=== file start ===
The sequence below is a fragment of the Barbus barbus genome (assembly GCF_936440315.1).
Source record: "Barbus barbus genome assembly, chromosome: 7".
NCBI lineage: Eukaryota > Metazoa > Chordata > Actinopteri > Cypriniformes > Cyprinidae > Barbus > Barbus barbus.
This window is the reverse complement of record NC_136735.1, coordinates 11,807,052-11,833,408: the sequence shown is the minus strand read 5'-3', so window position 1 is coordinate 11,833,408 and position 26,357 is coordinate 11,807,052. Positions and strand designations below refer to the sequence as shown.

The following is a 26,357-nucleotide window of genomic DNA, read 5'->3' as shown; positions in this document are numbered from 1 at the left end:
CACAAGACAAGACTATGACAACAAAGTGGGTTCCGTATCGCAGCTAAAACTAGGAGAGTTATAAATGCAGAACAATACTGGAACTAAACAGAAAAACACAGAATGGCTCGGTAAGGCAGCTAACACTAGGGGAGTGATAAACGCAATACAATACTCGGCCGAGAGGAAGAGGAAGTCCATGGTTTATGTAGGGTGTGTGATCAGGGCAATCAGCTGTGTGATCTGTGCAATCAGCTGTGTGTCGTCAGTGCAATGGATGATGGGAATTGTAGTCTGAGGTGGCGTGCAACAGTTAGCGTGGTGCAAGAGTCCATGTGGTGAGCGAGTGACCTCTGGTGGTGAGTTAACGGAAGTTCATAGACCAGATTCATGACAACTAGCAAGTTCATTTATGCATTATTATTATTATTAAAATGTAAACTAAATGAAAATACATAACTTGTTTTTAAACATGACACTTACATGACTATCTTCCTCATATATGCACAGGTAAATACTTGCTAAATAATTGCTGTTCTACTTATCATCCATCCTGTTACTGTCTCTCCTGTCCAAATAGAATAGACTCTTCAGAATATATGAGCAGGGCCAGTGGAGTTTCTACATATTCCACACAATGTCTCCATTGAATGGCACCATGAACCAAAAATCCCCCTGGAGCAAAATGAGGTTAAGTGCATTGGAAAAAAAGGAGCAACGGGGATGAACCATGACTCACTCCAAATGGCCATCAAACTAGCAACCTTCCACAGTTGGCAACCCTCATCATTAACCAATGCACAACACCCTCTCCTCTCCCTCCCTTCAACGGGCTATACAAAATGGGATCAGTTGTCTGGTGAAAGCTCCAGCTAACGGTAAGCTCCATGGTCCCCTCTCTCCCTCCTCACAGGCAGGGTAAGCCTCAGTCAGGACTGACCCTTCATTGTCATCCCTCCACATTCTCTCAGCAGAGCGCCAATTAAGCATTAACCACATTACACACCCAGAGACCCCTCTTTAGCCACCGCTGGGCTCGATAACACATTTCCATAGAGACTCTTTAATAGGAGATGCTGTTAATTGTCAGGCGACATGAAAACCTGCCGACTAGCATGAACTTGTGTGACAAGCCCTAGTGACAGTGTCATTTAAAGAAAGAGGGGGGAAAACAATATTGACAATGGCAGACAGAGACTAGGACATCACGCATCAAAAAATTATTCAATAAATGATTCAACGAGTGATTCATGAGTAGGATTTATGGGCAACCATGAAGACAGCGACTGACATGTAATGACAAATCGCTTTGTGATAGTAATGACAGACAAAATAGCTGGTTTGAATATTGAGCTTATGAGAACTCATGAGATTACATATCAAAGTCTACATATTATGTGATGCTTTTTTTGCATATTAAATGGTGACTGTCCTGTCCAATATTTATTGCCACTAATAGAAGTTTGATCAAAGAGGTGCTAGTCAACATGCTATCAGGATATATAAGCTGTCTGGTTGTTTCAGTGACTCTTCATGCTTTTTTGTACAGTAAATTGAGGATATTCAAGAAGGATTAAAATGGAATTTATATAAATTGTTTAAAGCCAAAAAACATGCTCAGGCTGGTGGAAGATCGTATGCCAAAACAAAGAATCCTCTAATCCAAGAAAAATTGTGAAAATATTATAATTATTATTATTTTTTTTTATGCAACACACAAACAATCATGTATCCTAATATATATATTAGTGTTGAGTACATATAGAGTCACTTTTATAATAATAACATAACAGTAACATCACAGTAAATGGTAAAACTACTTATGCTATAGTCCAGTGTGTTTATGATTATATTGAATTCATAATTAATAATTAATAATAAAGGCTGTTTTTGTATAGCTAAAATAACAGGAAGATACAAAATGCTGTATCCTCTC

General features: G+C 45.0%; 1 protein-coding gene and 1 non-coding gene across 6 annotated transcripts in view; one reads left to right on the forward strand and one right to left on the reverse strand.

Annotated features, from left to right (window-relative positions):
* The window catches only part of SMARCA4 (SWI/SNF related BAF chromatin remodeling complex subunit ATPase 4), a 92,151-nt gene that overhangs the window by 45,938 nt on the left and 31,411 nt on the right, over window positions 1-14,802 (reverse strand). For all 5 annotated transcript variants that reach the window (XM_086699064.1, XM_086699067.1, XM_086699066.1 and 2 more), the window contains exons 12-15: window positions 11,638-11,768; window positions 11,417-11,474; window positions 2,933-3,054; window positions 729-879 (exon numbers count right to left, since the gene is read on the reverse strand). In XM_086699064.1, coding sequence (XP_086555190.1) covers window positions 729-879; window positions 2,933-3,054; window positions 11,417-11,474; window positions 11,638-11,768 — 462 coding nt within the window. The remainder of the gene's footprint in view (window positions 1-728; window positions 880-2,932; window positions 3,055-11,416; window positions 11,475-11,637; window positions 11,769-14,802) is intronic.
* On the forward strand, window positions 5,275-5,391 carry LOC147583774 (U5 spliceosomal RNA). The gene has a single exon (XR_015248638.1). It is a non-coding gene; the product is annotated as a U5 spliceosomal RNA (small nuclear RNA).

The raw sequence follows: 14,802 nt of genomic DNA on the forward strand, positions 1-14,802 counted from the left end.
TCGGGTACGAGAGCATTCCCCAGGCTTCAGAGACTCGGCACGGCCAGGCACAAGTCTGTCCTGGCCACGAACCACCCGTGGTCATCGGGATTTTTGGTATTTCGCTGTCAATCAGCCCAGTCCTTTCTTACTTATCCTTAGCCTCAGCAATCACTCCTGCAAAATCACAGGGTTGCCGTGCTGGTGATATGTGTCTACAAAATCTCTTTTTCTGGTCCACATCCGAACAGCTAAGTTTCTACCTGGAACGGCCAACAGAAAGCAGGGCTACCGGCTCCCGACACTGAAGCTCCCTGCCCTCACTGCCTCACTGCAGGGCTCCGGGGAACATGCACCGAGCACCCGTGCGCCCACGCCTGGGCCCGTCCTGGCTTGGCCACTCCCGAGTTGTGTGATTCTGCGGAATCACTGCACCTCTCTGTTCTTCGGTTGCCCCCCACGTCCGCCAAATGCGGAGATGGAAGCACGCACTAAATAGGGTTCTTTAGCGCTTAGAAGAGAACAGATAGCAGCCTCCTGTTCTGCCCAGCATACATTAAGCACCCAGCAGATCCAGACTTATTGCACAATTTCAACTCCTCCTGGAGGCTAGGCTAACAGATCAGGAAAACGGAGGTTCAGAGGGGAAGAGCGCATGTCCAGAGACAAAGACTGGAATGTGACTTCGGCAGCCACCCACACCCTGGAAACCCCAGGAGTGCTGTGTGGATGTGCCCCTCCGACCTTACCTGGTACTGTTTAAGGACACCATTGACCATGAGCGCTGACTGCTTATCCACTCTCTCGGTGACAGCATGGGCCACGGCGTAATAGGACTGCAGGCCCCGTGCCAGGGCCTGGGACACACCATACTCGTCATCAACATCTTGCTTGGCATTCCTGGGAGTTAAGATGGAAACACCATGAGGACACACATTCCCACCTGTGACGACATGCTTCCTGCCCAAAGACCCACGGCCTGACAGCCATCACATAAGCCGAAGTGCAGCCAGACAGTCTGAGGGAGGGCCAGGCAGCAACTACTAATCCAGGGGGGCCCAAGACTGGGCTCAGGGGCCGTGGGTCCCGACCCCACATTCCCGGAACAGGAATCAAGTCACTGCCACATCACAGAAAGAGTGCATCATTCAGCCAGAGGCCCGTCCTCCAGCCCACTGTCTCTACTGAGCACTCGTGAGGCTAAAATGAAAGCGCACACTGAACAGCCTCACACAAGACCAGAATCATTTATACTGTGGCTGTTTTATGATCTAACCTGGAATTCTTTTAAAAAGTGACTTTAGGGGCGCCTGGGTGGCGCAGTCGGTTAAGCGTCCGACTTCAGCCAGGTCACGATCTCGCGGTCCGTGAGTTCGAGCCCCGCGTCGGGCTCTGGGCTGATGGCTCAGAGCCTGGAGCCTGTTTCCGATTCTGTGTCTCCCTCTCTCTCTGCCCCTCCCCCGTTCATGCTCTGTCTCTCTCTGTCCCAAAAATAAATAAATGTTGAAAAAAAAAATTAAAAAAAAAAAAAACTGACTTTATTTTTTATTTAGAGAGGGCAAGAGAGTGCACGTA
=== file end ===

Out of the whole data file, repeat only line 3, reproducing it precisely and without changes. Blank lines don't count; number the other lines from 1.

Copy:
NCBI lineage: Eukaryota > Metazoa > Chordata > Actinopteri > Cypriniformes > Cyprinidae > Barbus > Barbus barbus.